A merchant buyer has a heightened duty of inquiry when a reasonable merchant would have doubts or questions regarding the seller's authority to sell. The steps that a merchant must take to conform to reasonable commercial standards before consummating a deal depend on all of the facts and circumstances surrounding the sale.
Plaintiff claimed that she purchased the painting "Red Elvis" through a dealer. The dealer later sold the painting to defendant, and plaintiff claimed that the sale was not authorized. The trial court found that defendant was a buyer in the ordinary course of business pursuant to Conn. Gen. Stat. § 42a-2-403, under which defendant took all of plaintiff's rights to the painting. The appellate court held that because of his concern that plaintiff might make a claim to the painting, defendant took the extraordinary step of hiring counsel to conduct an investigation and to negotiate a formal contract of sale on his behalf. He also insisted on and obtained a formal contract containing representations and warranties that the dealer had title to the painting.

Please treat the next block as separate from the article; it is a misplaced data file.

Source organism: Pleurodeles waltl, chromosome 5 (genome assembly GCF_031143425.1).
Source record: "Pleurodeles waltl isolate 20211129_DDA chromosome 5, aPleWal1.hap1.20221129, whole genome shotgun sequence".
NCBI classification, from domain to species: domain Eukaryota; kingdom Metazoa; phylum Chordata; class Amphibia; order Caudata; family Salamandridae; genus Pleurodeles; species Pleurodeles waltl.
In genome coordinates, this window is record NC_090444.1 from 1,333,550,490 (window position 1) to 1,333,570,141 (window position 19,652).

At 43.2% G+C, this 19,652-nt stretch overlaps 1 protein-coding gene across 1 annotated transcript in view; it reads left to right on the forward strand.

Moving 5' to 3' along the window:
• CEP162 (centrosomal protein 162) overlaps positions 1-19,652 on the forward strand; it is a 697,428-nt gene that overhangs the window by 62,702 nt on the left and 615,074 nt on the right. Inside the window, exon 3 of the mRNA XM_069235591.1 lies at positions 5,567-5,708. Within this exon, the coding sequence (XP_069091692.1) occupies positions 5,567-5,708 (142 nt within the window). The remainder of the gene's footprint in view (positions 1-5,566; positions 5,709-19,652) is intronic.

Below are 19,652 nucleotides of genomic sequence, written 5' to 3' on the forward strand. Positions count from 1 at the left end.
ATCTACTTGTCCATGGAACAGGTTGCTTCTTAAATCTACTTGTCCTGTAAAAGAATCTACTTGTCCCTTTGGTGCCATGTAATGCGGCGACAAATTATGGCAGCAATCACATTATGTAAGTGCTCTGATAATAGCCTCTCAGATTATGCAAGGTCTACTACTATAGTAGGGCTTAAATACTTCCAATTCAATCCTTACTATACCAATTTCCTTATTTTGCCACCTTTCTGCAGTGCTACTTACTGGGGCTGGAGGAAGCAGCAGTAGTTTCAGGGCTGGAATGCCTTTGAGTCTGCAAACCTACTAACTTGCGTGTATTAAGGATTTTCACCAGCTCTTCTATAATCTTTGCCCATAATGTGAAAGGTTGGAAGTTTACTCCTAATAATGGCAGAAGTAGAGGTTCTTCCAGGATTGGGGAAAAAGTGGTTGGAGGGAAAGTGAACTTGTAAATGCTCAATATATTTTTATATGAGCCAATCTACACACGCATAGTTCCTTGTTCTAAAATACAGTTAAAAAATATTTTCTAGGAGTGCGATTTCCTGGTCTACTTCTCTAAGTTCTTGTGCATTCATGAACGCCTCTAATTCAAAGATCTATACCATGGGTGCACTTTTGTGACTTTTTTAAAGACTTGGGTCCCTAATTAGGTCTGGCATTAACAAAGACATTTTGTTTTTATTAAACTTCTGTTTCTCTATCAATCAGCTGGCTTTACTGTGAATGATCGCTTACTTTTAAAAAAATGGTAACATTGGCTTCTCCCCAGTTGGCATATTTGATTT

Is the defendant considered a buyer in the ordinary course of business?
The appellate court found that the evidence presented at trial established that the reason that documentary proof of ownership customarily was not required in art sales was to protect the confidentiality of the owner and buyer. The appellate court held that the evidence was sufficient for the trial court to reasonably conclude that the dealer had a reputation for honesty and reliability. Thus, the trial court correctly determined that defendant was a buyer in the ordinary course of business.